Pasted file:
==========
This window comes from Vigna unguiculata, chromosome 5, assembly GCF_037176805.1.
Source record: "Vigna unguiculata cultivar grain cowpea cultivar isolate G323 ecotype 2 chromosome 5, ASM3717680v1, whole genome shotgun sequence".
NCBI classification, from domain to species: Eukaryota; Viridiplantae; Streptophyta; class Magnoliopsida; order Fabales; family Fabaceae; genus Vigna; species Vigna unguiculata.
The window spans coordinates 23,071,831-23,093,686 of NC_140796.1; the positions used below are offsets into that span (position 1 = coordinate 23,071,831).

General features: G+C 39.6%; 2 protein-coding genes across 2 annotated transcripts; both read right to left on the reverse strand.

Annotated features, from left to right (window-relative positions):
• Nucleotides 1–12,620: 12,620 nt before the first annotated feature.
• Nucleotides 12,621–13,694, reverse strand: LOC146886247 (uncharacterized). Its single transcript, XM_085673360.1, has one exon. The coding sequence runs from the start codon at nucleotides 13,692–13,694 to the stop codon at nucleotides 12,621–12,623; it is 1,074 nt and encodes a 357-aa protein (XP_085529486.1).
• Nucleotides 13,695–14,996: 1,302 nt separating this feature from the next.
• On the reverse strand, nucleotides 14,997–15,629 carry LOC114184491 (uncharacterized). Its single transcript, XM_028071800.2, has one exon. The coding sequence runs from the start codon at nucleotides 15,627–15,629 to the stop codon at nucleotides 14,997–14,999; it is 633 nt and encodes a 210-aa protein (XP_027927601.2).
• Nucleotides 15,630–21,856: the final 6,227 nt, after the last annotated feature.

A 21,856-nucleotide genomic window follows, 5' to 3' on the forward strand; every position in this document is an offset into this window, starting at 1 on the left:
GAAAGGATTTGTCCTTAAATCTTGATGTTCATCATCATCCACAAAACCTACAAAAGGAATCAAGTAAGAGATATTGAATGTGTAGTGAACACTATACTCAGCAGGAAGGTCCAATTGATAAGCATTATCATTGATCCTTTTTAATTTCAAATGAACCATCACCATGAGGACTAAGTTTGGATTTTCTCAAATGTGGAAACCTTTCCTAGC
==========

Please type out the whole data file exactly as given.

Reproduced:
This window comes from Vigna unguiculata, chromosome 5, assembly GCF_037176805.1.
Source record: "Vigna unguiculata cultivar grain cowpea cultivar isolate G323 ecotype 2 chromosome 5, ASM3717680v1, whole genome shotgun sequence".
NCBI classification, from domain to species: Eukaryota; Viridiplantae; Streptophyta; class Magnoliopsida; order Fabales; family Fabaceae; genus Vigna; species Vigna unguiculata.
The window spans coordinates 23,071,831-23,093,686 of NC_140796.1; the positions used below are offsets into that span (position 1 = coordinate 23,071,831).

General features: G+C 39.6%; 2 protein-coding genes across 2 annotated transcripts; both read right to left on the reverse strand.

Annotated features, from left to right (window-relative positions):
• Nucleotides 1–12,620: 12,620 nt before the first annotated feature.
• Nucleotides 12,621–13,694, reverse strand: LOC146886247 (uncharacterized). Its single transcript, XM_085673360.1, has one exon. The coding sequence runs from the start codon at nucleotides 13,692–13,694 to the stop codon at nucleotides 12,621–12,623; it is 1,074 nt and encodes a 357-aa protein (XP_085529486.1).
• Nucleotides 13,695–14,996: 1,302 nt separating this feature from the next.
• On the reverse strand, nucleotides 14,997–15,629 carry LOC114184491 (uncharacterized). Its single transcript, XM_028071800.2, has one exon. The coding sequence runs from the start codon at nucleotides 15,627–15,629 to the stop codon at nucleotides 14,997–14,999; it is 633 nt and encodes a 210-aa protein (XP_027927601.2).
• Nucleotides 15,630–21,856: the final 6,227 nt, after the last annotated feature.

A 21,856-nucleotide genomic window follows, 5' to 3' on the forward strand; every position in this document is an offset into this window, starting at 1 on the left:
GAAAGGATTTGTCCTTAAATCTTGATGTTCATCATCATCCACAAAACCTACAAAAGGAATCAAGTAAGAGATATTGAATGTGTAGTGAACACTATACTCAGCAGGAAGGTCCAATTGATAAGCATTATCATTGATCCTTTTTAATTTCAAATGAACCATCACCATGAGGACTAAGTTTGGATTTTCTCAAATGTGGAAACCTTTCCTAGC